WESTWOOD—On Wednesday, July 7, the first Westwood Neighborhood Council election results were released. According to Roxane Stern, a member of the Westwood Neighborhood Council Transition Committee, the results are not official as of press time, as they have not yet been certified by the City Clerk.

The WWNC was designed to represent the many diverse points of view found in the Westwood area. A number of seats on the council are designated for people in particular positions in the community. For example, a specific number of seats are reserved for renters, while another group of seats are set aside for homeowners. Other groups to be represented with at least one seat are: local business owners, UCLA students and UCLA faculty/staff.

The Neighborhood Council is not to be confused with the Westwood Community Council (WCC). The WCC is an independent, non-profit organization that does not receive government funding and has no official government affiliation. Unlike the WCC, the Westwood Neighborhood Council is funded by money from the city, and it will serve as a board of advisors to the official city government for issues that pertain to Westwood and its residents.

Since February 2, a Transition Committee appointed by L.A.’s Board of Neighborhood Commissioners has been in place to carry out the election of the first Westwood Neighborhood Council. Of all neighborhood council elections in the L.A. area, Westwood had the highest voter turnout, with a total of 1,745 people either showing up at the polls or voting by mail, according to a report from the Office of the City Clerk. There were a total of 63 candidates vying for just 19 seats on the council. The highest number of votes received by a single candidate was 1,097, going to Lisa D. Chapman, who is expected to represent university faculty on the council.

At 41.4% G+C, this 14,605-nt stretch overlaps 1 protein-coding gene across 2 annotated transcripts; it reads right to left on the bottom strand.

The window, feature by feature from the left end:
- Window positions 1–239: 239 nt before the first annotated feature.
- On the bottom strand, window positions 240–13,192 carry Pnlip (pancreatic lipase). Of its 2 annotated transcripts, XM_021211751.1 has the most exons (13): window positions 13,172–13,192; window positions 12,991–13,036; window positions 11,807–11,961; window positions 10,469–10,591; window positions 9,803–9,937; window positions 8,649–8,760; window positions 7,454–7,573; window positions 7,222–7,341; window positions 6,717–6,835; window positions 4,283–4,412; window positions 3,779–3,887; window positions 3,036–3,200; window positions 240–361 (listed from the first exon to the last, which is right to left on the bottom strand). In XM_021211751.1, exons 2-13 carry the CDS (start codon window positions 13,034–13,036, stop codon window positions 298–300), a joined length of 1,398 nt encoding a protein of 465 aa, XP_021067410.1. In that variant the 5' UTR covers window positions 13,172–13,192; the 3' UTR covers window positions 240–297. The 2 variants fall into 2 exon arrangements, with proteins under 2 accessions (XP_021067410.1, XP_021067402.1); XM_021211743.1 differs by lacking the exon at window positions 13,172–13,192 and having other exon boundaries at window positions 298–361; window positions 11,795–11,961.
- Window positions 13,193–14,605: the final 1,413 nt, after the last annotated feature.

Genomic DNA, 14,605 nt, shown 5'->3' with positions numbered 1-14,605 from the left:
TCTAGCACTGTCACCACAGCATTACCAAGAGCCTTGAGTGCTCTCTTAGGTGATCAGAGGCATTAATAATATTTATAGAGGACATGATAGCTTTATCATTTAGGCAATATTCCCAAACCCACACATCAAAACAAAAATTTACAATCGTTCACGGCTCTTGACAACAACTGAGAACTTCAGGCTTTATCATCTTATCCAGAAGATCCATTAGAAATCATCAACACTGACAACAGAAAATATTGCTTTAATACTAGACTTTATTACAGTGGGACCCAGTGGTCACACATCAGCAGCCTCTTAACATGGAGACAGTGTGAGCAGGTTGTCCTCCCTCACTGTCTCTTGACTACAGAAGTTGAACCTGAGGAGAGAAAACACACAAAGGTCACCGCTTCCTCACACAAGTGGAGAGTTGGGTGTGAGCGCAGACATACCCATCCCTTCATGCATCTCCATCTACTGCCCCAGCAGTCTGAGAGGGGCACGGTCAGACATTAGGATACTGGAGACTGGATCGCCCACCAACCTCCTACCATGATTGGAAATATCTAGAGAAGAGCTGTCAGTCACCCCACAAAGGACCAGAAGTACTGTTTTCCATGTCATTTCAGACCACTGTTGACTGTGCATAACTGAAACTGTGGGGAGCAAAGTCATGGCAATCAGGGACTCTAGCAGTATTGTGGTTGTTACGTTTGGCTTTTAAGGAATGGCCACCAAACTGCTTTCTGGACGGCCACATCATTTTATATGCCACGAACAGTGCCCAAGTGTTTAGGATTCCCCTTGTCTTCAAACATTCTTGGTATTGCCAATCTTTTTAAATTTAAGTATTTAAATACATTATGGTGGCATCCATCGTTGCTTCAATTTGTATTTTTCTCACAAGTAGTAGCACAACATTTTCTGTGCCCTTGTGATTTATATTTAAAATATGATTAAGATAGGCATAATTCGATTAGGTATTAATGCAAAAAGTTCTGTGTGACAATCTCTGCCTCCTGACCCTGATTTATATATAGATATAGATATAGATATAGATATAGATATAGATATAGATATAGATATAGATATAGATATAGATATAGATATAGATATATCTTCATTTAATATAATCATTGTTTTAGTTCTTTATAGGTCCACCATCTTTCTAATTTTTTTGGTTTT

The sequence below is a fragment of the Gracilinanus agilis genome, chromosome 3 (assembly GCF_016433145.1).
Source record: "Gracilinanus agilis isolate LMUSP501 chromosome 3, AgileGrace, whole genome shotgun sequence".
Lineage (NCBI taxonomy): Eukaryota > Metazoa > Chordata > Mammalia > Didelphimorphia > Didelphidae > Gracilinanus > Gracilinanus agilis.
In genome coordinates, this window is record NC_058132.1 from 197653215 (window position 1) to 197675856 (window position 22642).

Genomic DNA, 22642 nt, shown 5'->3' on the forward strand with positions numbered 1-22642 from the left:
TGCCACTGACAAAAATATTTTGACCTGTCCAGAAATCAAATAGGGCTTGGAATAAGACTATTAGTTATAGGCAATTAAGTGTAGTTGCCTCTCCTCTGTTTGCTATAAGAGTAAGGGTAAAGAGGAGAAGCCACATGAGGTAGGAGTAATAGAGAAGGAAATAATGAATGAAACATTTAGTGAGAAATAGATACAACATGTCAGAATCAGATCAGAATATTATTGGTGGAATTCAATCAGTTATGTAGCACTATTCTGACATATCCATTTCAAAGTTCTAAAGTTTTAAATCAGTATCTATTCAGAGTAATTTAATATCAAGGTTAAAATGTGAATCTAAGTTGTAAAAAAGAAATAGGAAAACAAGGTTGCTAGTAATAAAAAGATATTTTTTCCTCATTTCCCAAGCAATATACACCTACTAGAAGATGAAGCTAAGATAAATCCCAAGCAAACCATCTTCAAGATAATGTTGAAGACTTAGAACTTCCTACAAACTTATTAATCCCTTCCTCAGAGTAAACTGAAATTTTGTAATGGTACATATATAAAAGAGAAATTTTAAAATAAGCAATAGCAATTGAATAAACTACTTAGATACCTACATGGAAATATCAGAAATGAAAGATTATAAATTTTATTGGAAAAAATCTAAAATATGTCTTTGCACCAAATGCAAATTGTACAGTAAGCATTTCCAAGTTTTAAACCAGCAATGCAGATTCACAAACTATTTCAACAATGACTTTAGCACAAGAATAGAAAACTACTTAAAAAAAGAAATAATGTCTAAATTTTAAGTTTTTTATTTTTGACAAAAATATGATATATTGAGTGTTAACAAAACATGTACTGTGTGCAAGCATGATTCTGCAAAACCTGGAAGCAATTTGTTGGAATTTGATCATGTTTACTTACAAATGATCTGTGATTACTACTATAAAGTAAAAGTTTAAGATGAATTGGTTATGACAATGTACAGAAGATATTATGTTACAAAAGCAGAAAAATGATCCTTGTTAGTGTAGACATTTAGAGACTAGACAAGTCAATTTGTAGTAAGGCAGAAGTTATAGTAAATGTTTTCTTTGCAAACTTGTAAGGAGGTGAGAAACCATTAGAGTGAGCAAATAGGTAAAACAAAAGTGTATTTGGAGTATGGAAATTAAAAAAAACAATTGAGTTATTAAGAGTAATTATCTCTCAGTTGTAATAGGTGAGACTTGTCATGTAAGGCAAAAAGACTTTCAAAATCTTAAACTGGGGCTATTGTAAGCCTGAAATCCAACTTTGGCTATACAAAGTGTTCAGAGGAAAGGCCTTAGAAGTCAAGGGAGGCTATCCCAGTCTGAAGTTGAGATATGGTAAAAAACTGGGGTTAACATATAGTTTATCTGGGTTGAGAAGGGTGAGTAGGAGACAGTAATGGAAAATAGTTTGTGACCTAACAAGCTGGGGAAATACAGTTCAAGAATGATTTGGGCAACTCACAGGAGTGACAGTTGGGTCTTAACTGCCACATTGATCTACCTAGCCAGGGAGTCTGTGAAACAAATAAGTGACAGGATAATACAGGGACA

Concerned citizens who wish to give feedback on the election may do so at a community meeting at 6:30 p.m. on Wednesday, July 28, at the Felicia Mahood Senior Center at 11338 Santa Monica Blvd.

In compliance with a 2001 California law known as “The Brown Act,” all neighborhood council meetings will be open to the public. No announcements have been made about the date or location of the council’s first official meeting as of press time. For more information about the Westwood Neighborhood Council, please visithttp://sites.google.com/site/westwoodncorg/.